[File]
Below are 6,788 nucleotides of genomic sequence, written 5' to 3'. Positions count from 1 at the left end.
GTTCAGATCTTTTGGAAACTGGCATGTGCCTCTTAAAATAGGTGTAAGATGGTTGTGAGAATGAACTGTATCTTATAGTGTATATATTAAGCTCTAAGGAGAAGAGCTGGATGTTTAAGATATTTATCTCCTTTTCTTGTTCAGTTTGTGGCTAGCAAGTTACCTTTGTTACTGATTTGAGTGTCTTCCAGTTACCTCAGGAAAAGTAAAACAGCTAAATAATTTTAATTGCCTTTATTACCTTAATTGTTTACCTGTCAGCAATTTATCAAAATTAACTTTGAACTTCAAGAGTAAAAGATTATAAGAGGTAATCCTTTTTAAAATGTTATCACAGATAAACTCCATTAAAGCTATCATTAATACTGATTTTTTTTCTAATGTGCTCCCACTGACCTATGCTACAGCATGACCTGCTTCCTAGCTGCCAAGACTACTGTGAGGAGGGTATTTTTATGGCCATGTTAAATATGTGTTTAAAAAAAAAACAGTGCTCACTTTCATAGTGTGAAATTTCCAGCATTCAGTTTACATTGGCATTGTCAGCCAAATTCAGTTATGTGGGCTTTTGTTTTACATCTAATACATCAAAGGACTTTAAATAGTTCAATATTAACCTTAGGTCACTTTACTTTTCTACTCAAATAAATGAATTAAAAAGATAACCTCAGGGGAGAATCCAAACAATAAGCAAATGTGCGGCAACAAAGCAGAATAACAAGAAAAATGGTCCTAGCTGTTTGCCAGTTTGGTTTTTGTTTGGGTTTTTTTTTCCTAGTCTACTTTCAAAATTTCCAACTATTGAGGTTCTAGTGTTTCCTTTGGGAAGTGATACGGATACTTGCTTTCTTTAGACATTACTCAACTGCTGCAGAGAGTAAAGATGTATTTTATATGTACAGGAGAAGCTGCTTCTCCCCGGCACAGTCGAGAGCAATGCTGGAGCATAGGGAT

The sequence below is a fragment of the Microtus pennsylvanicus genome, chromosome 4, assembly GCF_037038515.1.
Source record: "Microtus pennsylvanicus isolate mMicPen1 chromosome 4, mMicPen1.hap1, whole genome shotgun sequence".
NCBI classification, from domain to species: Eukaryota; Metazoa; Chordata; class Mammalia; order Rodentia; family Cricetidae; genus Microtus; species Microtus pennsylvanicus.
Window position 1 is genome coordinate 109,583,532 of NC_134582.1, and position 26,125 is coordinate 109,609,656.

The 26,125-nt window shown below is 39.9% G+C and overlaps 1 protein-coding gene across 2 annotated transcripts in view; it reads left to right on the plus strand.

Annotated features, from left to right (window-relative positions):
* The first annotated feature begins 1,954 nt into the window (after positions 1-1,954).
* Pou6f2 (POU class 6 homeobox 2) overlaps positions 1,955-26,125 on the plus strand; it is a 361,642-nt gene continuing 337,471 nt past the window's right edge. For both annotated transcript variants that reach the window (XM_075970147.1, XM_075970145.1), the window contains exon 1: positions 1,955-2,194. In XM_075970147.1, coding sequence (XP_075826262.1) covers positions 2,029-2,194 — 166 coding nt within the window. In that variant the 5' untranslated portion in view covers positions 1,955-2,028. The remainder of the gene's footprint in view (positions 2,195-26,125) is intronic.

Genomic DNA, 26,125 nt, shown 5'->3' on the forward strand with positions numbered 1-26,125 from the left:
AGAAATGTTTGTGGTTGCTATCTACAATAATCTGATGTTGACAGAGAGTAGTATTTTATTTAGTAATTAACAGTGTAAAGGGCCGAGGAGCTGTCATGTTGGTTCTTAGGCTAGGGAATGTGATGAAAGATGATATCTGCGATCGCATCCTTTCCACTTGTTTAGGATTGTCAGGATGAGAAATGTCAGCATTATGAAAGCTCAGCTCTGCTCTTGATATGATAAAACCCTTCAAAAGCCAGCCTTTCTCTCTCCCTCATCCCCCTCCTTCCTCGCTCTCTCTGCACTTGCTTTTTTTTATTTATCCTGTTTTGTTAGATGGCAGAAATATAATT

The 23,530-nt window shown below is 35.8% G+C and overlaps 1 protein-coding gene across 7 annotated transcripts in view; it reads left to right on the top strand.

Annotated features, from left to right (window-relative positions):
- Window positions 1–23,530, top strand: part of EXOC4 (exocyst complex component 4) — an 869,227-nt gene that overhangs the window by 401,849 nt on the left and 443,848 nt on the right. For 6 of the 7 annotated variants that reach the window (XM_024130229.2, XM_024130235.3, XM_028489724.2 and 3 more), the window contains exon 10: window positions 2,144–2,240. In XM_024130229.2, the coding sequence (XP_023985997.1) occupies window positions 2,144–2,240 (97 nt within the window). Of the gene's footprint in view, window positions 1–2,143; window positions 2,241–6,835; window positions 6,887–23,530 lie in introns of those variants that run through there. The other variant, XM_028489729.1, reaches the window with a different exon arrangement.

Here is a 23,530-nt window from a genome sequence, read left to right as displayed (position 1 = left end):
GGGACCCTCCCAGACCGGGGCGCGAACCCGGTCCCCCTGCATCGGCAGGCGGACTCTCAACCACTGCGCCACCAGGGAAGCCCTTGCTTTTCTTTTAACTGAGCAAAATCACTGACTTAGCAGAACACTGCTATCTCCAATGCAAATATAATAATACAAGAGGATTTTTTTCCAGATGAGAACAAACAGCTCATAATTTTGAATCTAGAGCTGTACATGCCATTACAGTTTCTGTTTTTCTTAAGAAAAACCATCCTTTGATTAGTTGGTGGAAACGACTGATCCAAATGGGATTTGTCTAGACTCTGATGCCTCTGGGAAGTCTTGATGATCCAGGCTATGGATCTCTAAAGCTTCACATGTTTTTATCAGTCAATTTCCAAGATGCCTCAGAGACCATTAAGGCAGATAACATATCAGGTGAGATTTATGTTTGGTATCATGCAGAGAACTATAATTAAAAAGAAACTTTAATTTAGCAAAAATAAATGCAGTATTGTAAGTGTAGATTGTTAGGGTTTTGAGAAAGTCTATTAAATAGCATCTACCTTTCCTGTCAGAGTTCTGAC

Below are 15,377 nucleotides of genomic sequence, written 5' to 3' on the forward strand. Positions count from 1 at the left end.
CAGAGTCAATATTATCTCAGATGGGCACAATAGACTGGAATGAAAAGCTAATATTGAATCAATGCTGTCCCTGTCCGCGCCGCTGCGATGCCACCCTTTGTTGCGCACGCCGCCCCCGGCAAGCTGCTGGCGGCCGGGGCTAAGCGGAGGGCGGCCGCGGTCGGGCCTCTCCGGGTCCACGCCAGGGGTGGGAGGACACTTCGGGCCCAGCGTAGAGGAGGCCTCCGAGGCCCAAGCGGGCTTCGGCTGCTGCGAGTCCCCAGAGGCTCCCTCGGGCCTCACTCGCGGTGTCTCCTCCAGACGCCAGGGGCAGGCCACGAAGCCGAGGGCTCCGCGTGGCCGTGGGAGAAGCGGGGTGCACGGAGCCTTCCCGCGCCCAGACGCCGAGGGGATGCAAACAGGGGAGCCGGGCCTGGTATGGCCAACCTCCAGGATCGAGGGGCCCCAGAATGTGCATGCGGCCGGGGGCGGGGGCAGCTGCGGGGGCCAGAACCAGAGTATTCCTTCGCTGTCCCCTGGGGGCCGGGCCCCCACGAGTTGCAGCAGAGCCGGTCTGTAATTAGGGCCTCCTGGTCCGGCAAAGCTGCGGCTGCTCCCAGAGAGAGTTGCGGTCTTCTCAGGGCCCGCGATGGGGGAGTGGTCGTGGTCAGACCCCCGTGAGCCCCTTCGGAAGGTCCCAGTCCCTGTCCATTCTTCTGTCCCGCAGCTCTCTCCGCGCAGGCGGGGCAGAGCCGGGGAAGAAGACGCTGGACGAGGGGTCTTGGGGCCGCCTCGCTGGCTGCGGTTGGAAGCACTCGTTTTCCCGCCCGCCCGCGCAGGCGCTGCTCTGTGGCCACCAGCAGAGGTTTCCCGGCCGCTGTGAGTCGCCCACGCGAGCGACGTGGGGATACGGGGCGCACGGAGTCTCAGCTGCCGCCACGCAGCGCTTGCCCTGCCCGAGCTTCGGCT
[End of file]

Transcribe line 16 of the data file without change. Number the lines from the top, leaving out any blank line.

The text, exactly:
Here is a 23,530-nt window from a genome sequence, read left to right as displayed (position 1 = left end):